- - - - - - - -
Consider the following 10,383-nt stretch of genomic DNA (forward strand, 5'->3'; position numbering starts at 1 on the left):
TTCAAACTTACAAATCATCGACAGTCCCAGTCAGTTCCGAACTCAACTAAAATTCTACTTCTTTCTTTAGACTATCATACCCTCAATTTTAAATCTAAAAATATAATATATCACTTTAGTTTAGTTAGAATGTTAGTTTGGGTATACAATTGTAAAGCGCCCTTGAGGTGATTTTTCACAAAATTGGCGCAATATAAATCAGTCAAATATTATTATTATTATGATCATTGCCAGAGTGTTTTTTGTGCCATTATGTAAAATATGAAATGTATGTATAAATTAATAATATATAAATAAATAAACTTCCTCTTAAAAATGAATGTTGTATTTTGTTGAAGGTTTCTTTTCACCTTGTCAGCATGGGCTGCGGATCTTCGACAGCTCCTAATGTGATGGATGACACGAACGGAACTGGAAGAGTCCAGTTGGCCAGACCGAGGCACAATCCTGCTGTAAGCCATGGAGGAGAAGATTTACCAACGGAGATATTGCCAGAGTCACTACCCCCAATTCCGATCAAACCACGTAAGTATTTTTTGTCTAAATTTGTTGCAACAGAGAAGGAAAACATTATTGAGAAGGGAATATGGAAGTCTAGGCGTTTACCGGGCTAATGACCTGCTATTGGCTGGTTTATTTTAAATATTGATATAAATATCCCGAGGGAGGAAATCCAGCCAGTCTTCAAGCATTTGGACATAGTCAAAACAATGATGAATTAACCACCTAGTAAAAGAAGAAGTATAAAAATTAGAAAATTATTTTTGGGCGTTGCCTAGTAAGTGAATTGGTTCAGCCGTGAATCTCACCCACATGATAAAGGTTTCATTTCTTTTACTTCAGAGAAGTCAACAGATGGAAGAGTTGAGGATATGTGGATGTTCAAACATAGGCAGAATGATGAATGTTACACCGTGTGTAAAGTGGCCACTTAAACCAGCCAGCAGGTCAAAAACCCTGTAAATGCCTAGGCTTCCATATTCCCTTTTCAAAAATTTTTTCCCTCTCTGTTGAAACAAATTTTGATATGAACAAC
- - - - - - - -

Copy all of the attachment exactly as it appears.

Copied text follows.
Consider the following 10,383-nt stretch of genomic DNA (forward strand, 5'->3'; position numbering starts at 1 on the left):
TTCAAACTTACAAATCATCGACAGTCCCAGTCAGTTCCGAACTCAACTAAAATTCTACTTCTTTCTTTAGACTATCATACCCTCAATTTTAAATCTAAAAATATAATATATCACTTTAGTTTAGTTAGAATGTTAGTTTGGGTATACAATTGTAAAGCGCCCTTGAGGTGATTTTTCACAAAATTGGCGCAATATAAATCAGTCAAATATTATTATTATTATGATCATTGCCAGAGTGTTTTTTGTGCCATTATGTAAAATATGAAATGTATGTATAAATTAATAATATATAAATAAATAAACTTCCTCTTAAAAATGAATGTTGTATTTTGTTGAAGGTTTCTTTTCACCTTGTCAGCATGGGCTGCGGATCTTCGACAGCTCCTAATGTGATGGATGACACGAACGGAACTGGAAGAGTCCAGTTGGCCAGACCGAGGCACAATCCTGCTGTAAGCCATGGAGGAGAAGATTTACCAACGGAGATATTGCCAGAGTCACTACCCCCAATTCCGATCAAACCACGTAAGTATTTTTTGTCTAAATTTGTTGCAACAGAGAAGGAAAACATTATTGAGAAGGGAATATGGAAGTCTAGGCGTTTACCGGGCTAATGACCTGCTATTGGCTGGTTTATTTTAAATATTGATATAAATATCCCGAGGGAGGAAATCCAGCCAGTCTTCAAGCATTTGGACATAGTCAAAACAATGATGAATTAACCACCTAGTAAAAGAAGAAGTATAAAAATTAGAAAATTATTTTTGGGCGTTGCCTAGTAAGTGAATTGGTTCAGCCGTGAATCTCACCCACATGATAAAGGTTTCATTTCTTTTACTTCAGAGAAGTCAACAGATGGAAGAGTTGAGGATATGTGGATGTTCAAACATAGGCAGAATGATGAATGTTACACCGTGTGTAAAGTGGCCACTTAAACCAGCCAGCAGGTCAAAAACCCTGTAAATGCCTAGGCTTCCATATTCCCTTTTCAAAAATTTTTTCCCTCTCTGTTGAAACAAATTTTGATATGAACAAC